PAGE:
In terms of looking at the list of team needs for the Green Bay Packers going into the 2016 NFL draft, which will take place starting on April 28, the tight end position is high on the list.
Yes, second-year player Richard Rodgers put up some decent numbers with 58 receptions for 510 yards and eight touchdowns in 2015. But that adds up to only a 8.8 yards receiving average, which was buffered by the 61-yard game-winning Hail Mary pass he caught versus the Detroit Lions in Week 13.
Rodgers has trouble adding yardage after the catch for two reasons. His lack of speed and his inability to break tackles.
That is why the Packers are looking at adding another tight end to compliment what Rodgers can do. That would be a seam-stretching tight end who can hurt a defense down the middle of the field. Very similar to what the Keith Jackson (the deep threat) and Mark Chmura (the short-yardage threat) duo did for the Packers in 1995 and 1996.
The tight end talent in the 2016 draft is not very deep. The top target in that class is Hunter Henry. I had the Packers taking Henry in the first round in my initial mock draft a couple of months ago.
The Packers also brought in veteran tight end Jared Cook for a visit a couple of weeks ago. So far, the Packers, nor anyone else in the NFL have signed Cook as of yet.
Cook has the ability and speed to be that seam-stretcher the Packers are looking for. Cook will turn 29 on April 7. In his NFL career, the 6’4″, 235-pound Cook has 273 receptions for 3,503 yards and 16 touchdowns.
Cook is coming off a disappointing 2015 season with the St. Louis Rams, as he had just 39 catches for 481 yards and no touchdowns. But much of that lack of success can be laid at the feet of the very inconsistent and unproductive play at quarterback for the Rams.
As a rookie out of South Carolina at the NFL Scouting Combine in 2009, Cook ran a 4.50 40-yard dash. Cook had reportedly ran a 4.37 40-yard dash and posted a 39.5-inch vertical leap in 2007 at South Carolina.
This is not to say that Cook still has that great speed currently, but he is still plenty fast if you watch tape of him.
So, will the Packers sign Cook or not? That is a good question. One would believe that he would be much better off as a receiver with Aaron Rodgers as his quarterback, especially compared to the quarterbacks he has had to play with recently.
Ben Sirmans, the new running backs coach of the Packers, was with Cook in St. Louis for three years, as he held the same position with the Rams the past four years.
Between that situation and how the meeting between Packers and Cook went, it appears that Green Bay is mulling over the possibility of signing Cook. If I had to guess, I would say that money is the biggest obstacle right now. Most likely, guaranteed money.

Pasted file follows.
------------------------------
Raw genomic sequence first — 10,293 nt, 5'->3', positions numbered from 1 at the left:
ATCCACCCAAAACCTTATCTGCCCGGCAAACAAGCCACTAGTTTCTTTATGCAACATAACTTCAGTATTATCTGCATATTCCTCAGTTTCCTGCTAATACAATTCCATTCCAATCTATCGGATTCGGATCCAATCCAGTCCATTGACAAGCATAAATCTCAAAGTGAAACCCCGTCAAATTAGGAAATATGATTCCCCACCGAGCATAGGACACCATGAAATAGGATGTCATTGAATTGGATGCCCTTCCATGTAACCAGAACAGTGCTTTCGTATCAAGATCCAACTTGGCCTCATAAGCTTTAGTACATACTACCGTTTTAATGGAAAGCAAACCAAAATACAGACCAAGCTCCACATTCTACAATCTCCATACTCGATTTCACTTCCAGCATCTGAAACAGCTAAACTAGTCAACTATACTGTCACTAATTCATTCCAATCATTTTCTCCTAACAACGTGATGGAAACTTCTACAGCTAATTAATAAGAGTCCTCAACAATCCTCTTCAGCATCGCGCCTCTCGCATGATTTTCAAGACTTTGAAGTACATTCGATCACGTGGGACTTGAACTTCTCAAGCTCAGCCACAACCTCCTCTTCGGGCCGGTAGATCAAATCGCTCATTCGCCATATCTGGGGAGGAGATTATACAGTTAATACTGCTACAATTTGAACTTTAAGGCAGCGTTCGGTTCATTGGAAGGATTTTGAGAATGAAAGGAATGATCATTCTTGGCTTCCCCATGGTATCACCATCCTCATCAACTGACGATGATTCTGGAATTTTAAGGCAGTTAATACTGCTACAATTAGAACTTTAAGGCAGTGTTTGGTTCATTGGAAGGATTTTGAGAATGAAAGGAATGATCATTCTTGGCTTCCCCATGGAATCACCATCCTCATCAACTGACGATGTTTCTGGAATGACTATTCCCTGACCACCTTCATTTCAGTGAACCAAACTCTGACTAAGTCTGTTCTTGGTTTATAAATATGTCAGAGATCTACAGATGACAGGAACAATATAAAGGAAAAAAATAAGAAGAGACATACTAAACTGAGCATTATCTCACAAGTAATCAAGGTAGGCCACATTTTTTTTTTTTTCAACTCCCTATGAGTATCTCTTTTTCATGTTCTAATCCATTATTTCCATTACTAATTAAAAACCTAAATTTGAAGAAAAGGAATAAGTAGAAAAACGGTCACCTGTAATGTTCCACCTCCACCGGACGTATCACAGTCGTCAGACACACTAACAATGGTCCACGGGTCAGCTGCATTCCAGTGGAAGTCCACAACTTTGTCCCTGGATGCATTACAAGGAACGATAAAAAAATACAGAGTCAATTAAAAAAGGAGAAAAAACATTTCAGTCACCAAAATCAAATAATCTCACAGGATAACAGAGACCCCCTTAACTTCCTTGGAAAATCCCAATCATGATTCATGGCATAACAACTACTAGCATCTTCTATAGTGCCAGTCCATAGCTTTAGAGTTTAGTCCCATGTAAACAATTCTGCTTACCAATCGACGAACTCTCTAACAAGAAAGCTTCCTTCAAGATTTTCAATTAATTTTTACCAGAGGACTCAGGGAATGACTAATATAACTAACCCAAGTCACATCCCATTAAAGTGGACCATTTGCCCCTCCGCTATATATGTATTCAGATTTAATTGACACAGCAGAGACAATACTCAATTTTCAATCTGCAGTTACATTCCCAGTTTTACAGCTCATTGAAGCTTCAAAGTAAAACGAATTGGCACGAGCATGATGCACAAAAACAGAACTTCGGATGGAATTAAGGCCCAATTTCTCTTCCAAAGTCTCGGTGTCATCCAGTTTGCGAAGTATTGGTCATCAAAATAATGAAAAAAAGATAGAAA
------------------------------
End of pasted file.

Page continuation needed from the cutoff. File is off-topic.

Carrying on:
Whether or not the Packers sign Cook, I would think the team will still look for a tight end in the 2016 draft. If Cook is signed, the Packers would look for more depth later in the draft. If not, the Packers might strike earlier, depending on how the draft board plays out for them.
Currently, it appears that veteran Andrew Quarless will not be coming back to the Packers. The Packers also have Kennard Backman, Justin Perillo and Mitchell Henry on the roster at the position. But except for Backman, no one can really fill the deep-passing threat option down the middle of the field at the tight end position.
But Backman was inactive most of the 2015 season as a rookie, and in seven games did not have a single reception.
One player that might interest the Packers at the tight end position in the draft is Tanner McEvoy of the Wisconsin Badgers. The odd thing about that scenario, is that McEyoy never really played tight end at Wisconsin.
The 6’6″, 230-pound McEvoy played quarterback, safety and wide receiver for the Badgers. In three years with the Badgers, McEvoy showed how athletic he was at these positions.
At quarterback, he wasn’t a great passer, as he had just five touchdown passes versus six interceptions for 709 yards. But when it came to running the football as a QB, he was very dangerous. McEvoy ran for 706 yards on just 82 carries (8.6 average) for eight touchdowns.
McEvoy got to play some wide receiver at Wisconsin in 2015, and he had 10 catches for 109 yards. The reason his stats were so low was because he was a starting safety for the Badgers, as he had six interceptions, which was second in the Big 10 and sixth nationally.
Most scouts think McEvoy would be better suited to play tight end in the NFL due to his size and athleticism. Those attributes would also be a big reason why he would also excel on special teams.
In addition to that, McEvoy has the talent to help the offense on two-point conversion plays as a runner and also as a deep defensive back when the opponent has to try a Hail Mary pass. His abilities as a safety in college, not to mention his 6’6″ frame would be definite assets.
“He [McEvoy] is an athletic guy,” Landry said. “I think he can play tight end. He’s a project. I think he’s more of a later-round guy. But I do have him and I’ve done a lot of work on him this spring.
“I do think he does have some value later in the draft. I’ve got him as a fifth-round guy and I’ll update my boards in a little bit. I’ve got a 5.4 grade on him and I think he and a couple other kids, like the [Darion] Griswold kid from Arkansas State, have a lot of ability.
“They’ve [Wisconsin] done a really good job with tight ends in the past. They understand blocking, which is important. He’s not a guy who is going to be a great receiver, but I think he can develop into more of a polished receiver and understand blocking.
“So, I think you are right on it with with a late-round project.”